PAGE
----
#22 in my ranking of Akira Kurosawa’s filmography.
The reverse of Drunken Angel where Toshiro Mifune walked in and stole Takashi Shimura’s movie, Shimura walks in and steals Mifune’s movie in Scandal. Inspired by a real life event dealing with a Japanese singer and the aggressively predatory press, Akira Kurosawa wrote a story that starts out as a look at the amoral efforts of the press to sell copies of their magazine and becomes a look at the morality of a weak lawyer in a difficult situation. Much like the earlier film, I feel like the split keeps the film from attaining greatness, but the combination of cinematic elements under Kurosawa’s control are just so good that the film remains effective.
The painter Ichiro Aoe (Mifune) is in the southern part of rural Japan painting a mountain, surrounded by three local men who watch him work, when the singer Miyako Saijo (Yoshiko Yamaguchi) walks by, asking for directions to the next town. Aoe ends up giving her a ride on his motorcycle, and two photographers for the magazine Amour, who had been tailing her on a bus, see the pair together and assume that they are a romantic couple. Getting a picture of them on the balcony of her room for the five minutes they spent together, they take it back to their publisher Asai (Shinichi Himori) who runs with it, forcing the head writer to make up an article about their romance, and prints it. Aoe finds out when he gets back to Tokyo and the magazine has sold like hotcakes. Arriving at the Amour offices, we get a scene to demonstrate Mifune’s status as a very good actor. He walks in calmly, takes a copy from a desk, reads intently for a minute while the publisher hovers over him, slowly becoming more confident that Aoe will simply accept the situation, and then Aoe punches him in the face and leaves. It’s a strangely compelling moment.
Aoe, after speaking with his model Sumie (Noriko Sengoku), decides to sue Amour for defamation, even after he speaks with Saijo who supports him but won’t join the suit. At his studio arrives the attorney Hiruta (Shimura), begging to take the job of representing Aoe in the suit. These early scenes with Hiruta are surprisingly entertaining as Shimura delivers a wonderfully comic physical performance while he navigates his boots and socks (after having stepped in some open sewage on his way there), explaining his theory on the law to the slightly flabbergasted Aoe and Sumie. The way he bends over, carries his socks, and just keeps going reminded me of Giulietta Masina’s performance in Nights of Cabiria. It’s a very effective way to introduce a character and endear an audience to him at the same time, and that endearing outlook is key to the rest of the film.
Hiruta is not a particularly strong man. Aoe decides to hire him as his attorney in the case because he visits Hiruta’s home and discovers his teenage daughter Masako (Yoko Katsugari) who is bedridden with tuberculosis and has the most uplifting opinion of her father. His office is a shack on the roof of a four-story building with a central picture of Masako, and Aoe sees Hiruta as a good man. Hiruta jumps into the work with gusto, but one meeting with Asai and Hiruta breaks him. Asai drops the name of the most prominent lawyer in the city, Kataoka (Sugisaku Aoyama), implying that he represents the magazine, and Hiruta suddenly sees the situation as hopeless. He takes a bribe to throw the case, and he becomes consumed by his own guilt.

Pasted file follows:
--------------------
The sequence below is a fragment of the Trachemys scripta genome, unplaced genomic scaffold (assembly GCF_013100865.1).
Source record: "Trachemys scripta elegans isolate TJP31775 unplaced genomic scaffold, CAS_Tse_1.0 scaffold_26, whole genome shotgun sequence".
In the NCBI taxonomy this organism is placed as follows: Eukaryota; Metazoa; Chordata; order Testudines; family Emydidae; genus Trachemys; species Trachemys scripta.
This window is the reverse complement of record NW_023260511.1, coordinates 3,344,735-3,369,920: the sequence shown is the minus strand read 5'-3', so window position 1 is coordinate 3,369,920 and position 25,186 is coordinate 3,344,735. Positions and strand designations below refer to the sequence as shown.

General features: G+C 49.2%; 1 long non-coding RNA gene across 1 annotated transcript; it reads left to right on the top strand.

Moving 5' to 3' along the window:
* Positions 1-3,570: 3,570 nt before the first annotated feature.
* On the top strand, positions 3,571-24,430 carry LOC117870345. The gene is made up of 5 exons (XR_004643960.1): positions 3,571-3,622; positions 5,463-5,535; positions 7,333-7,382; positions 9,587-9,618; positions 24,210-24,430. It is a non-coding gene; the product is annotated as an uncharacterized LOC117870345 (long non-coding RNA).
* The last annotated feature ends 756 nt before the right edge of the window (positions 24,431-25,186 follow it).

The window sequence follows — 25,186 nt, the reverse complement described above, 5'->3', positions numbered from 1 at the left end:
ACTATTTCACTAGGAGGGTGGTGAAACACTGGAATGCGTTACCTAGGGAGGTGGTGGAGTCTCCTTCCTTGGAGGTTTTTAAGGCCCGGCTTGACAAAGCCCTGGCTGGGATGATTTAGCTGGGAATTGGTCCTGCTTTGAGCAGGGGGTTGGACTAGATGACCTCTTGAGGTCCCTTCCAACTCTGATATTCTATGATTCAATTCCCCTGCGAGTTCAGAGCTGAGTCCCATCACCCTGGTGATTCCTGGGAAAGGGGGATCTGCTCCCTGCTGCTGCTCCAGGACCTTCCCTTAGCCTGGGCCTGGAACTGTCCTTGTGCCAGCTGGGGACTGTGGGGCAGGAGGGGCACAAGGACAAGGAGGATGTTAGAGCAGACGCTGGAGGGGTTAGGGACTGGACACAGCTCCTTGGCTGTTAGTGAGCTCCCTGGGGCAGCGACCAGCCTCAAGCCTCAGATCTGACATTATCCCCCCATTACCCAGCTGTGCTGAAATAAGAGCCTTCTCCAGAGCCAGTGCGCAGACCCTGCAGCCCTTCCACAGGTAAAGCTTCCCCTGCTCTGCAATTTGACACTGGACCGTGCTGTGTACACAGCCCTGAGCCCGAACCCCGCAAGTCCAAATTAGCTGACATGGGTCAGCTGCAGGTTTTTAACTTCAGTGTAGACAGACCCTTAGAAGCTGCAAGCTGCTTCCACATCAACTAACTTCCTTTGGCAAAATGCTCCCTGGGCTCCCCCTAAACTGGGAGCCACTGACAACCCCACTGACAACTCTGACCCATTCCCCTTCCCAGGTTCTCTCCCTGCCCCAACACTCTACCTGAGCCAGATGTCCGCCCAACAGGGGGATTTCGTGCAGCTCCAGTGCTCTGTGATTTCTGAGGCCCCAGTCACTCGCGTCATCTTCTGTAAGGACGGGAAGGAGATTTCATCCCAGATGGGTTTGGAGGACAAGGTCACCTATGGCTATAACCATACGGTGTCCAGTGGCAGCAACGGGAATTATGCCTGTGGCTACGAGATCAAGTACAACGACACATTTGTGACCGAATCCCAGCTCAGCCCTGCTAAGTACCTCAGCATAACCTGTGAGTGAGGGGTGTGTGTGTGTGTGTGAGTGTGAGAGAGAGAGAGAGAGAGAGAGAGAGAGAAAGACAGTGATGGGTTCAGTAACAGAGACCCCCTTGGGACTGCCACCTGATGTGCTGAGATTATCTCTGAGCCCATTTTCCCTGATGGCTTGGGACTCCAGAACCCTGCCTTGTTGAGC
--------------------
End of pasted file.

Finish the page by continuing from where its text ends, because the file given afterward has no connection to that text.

There’s a wonderful sequence set on Christmas night where Aoe and Saijo go to Hiruta’s house and sing Christmas carols (in Japanese) to Masako. It’s a tender moment undercut by Hiruta’s inability to get into it because he knows he has a 100,000 yen check in his pocket. He and Aoe go out to a bar that evening, and while they get drunk a man stands up and declares that with only one week left to go in 1949, he is making a promise to himself to make 1950 better. Hiruta joins him with the promise, calling himself a worm before Aoe drags him back home.
The trial begins, and Hiruta obviously and intentionally throws the case. His opening statement is incoherent. He fails to call the three men who watched Aoe paint at the beginning of the film as witnesses. When called out for his procedural lapses by the opposing lawyer (Kataoka whom Asai had managed to hire in a panic), Hiruta just climbs into himself, curling up into a ball while remaining seated. It’s pathetic, and Aoe knows what Hiruta is doing. He’s just confident that deep down Hiruta is a good man and will do the right thing, but it takes the death of Masako to shake him out. The resolution is the sort of movie trial ending where I would assume everything would just dissolve into a mistrial and Hiruta getting disbarred for life, but because it’s a movie that simplifies everything into a kind of morality tale, it mostly works.
If this were Hiruta’s story from the beginning and the movie ended on a more believable note, bridging the gap between morality tale and hard-edged look at tabloid culture, I think this could have been great. The focus on Aoe in the beginning and the unbelievable ending undermine the film as a whole, I think. Still, it’s an effective morality tale that gets to its subject in time. It’s got its heart in the right place and a pair of very nice central performances. It may not be one of Kurosawa’s great films, but it’s a quality addition to his filmography.